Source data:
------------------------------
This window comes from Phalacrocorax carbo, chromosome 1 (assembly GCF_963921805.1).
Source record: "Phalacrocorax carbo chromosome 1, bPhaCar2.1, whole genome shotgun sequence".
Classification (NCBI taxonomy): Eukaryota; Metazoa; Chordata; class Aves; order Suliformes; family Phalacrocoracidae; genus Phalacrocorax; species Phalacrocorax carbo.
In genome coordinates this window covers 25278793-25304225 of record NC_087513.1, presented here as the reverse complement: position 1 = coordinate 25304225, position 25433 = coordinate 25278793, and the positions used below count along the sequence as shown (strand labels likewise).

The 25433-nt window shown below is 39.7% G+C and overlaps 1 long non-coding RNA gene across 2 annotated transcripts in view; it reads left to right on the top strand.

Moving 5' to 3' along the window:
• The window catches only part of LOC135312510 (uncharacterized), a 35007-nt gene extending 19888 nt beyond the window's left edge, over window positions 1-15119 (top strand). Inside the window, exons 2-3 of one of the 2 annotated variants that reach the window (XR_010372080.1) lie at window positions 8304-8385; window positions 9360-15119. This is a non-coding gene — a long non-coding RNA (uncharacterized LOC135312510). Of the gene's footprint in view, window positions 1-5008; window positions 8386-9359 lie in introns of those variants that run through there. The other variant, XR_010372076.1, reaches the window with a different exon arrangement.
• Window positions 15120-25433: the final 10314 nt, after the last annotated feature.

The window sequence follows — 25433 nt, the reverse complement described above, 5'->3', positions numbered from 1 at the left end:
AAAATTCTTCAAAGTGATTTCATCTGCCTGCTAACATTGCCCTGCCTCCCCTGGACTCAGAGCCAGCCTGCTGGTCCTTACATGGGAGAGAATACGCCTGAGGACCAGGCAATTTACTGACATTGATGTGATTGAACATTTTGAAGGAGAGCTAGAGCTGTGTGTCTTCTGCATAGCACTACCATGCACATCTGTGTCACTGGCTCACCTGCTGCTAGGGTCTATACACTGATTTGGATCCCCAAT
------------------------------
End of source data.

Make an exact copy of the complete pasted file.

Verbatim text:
This window comes from Phalacrocorax carbo, chromosome 1 (assembly GCF_963921805.1).
Source record: "Phalacrocorax carbo chromosome 1, bPhaCar2.1, whole genome shotgun sequence".
Classification (NCBI taxonomy): Eukaryota; Metazoa; Chordata; class Aves; order Suliformes; family Phalacrocoracidae; genus Phalacrocorax; species Phalacrocorax carbo.
In genome coordinates this window covers 25278793-25304225 of record NC_087513.1, presented here as the reverse complement: position 1 = coordinate 25304225, position 25433 = coordinate 25278793, and the positions used below count along the sequence as shown (strand labels likewise).

The 25433-nt window shown below is 39.7% G+C and overlaps 1 long non-coding RNA gene across 2 annotated transcripts in view; it reads left to right on the top strand.

Moving 5' to 3' along the window:
• The window catches only part of LOC135312510 (uncharacterized), a 35007-nt gene extending 19888 nt beyond the window's left edge, over window positions 1-15119 (top strand). Inside the window, exons 2-3 of one of the 2 annotated variants that reach the window (XR_010372080.1) lie at window positions 8304-8385; window positions 9360-15119. This is a non-coding gene — a long non-coding RNA (uncharacterized LOC135312510). Of the gene's footprint in view, window positions 1-5008; window positions 8386-9359 lie in introns of those variants that run through there. The other variant, XR_010372076.1, reaches the window with a different exon arrangement.
• Window positions 15120-25433: the final 10314 nt, after the last annotated feature.

The window sequence follows — 25433 nt, the reverse complement described above, 5'->3', positions numbered from 1 at the left end:
AAAATTCTTCAAAGTGATTTCATCTGCCTGCTAACATTGCCCTGCCTCCCCTGGACTCAGAGCCAGCCTGCTGGTCCTTACATGGGAGAGAATACGCCTGAGGACCAGGCAATTTACTGACATTGATGTGATTGAACATTTTGAAGGAGAGCTAGAGCTGTGTGTCTTCTGCATAGCACTACCATGCACATCTGTGTCACTGGCTCACCTGCTGCTAGGGTCTATACACTGATTTGGATCCCCAAT